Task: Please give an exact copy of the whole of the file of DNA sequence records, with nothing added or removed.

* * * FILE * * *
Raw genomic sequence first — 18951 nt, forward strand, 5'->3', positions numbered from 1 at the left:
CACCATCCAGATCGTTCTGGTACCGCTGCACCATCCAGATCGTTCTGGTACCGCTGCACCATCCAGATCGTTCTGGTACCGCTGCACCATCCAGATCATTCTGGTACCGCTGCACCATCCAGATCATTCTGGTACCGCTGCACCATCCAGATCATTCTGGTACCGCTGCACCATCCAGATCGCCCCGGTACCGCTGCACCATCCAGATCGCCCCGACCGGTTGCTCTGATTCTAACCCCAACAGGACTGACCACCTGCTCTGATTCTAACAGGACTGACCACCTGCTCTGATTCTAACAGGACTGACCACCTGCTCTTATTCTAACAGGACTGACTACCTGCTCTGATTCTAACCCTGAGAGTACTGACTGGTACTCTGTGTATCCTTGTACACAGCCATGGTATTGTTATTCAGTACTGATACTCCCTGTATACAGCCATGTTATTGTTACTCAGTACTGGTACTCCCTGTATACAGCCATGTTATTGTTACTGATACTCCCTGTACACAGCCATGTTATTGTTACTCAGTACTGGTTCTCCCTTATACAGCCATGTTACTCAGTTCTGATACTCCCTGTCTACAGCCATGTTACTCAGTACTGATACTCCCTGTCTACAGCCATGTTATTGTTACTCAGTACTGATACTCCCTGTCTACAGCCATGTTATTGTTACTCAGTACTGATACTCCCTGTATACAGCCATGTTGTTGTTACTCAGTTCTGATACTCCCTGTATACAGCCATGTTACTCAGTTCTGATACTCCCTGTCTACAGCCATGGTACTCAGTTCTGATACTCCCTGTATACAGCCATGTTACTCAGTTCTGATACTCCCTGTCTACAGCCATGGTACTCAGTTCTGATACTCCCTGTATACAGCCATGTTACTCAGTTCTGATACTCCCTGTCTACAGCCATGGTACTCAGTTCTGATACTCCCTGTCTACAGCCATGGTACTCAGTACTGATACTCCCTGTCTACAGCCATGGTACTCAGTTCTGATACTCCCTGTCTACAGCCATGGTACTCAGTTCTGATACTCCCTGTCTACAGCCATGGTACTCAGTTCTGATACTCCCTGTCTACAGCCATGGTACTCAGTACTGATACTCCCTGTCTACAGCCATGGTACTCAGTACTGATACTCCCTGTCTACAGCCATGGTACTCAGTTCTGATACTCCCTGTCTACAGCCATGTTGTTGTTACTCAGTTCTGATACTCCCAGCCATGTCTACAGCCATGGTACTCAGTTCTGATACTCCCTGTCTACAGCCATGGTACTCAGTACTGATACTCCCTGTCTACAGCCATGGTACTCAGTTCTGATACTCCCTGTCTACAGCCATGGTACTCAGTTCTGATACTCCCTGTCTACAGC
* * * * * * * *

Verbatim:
Raw genomic sequence first — 18951 nt, forward strand, 5'->3', positions numbered from 1 at the left:
CACCATCCAGATCGTTCTGGTACCGCTGCACCATCCAGATCGTTCTGGTACCGCTGCACCATCCAGATCGTTCTGGTACCGCTGCACCATCCAGATCATTCTGGTACCGCTGCACCATCCAGATCATTCTGGTACCGCTGCACCATCCAGATCATTCTGGTACCGCTGCACCATCCAGATCGCCCCGGTACCGCTGCACCATCCAGATCGCCCCGACCGGTTGCTCTGATTCTAACCCCAACAGGACTGACCACCTGCTCTGATTCTAACAGGACTGACCACCTGCTCTGATTCTAACAGGACTGACCACCTGCTCTTATTCTAACAGGACTGACTACCTGCTCTGATTCTAACCCTGAGAGTACTGACTGGTACTCTGTGTATCCTTGTACACAGCCATGGTATTGTTATTCAGTACTGATACTCCCTGTATACAGCCATGTTATTGTTACTCAGTACTGGTACTCCCTGTATACAGCCATGTTATTGTTACTGATACTCCCTGTACACAGCCATGTTATTGTTACTCAGTACTGGTTCTCCCTTATACAGCCATGTTACTCAGTTCTGATACTCCCTGTCTACAGCCATGTTACTCAGTACTGATACTCCCTGTCTACAGCCATGTTATTGTTACTCAGTACTGATACTCCCTGTCTACAGCCATGTTATTGTTACTCAGTACTGATACTCCCTGTATACAGCCATGTTGTTGTTACTCAGTTCTGATACTCCCTGTATACAGCCATGTTACTCAGTTCTGATACTCCCTGTCTACAGCCATGGTACTCAGTTCTGATACTCCCTGTATACAGCCATGTTACTCAGTTCTGATACTCCCTGTCTACAGCCATGGTACTCAGTTCTGATACTCCCTGTATACAGCCATGTTACTCAGTTCTGATACTCCCTGTCTACAGCCATGGTACTCAGTTCTGATACTCCCTGTCTACAGCCATGGTACTCAGTACTGATACTCCCTGTCTACAGCCATGGTACTCAGTTCTGATACTCCCTGTCTACAGCCATGGTACTCAGTTCTGATACTCCCTGTCTACAGCCATGGTACTCAGTTCTGATACTCCCTGTCTACAGCCATGGTACTCAGTACTGATACTCCCTGTCTACAGCCATGGTACTCAGTACTGATACTCCCTGTCTACAGCCATGGTACTCAGTTCTGATACTCCCTGTCTACAGCCATGTTGTTGTTACTCAGTTCTGATACTCCCAGCCATGTCTACAGCCATGGTACTCAGTTCTGATACTCCCTGTCTACAGCCATGGTACTCAGTACTGATACTCCCTGTCTACAGCCATGGTACTCAGTTCTGATACTCCCTGTCTACAGCCATGGTACTCAGTTCTGATACTCCCTGTCTACAGC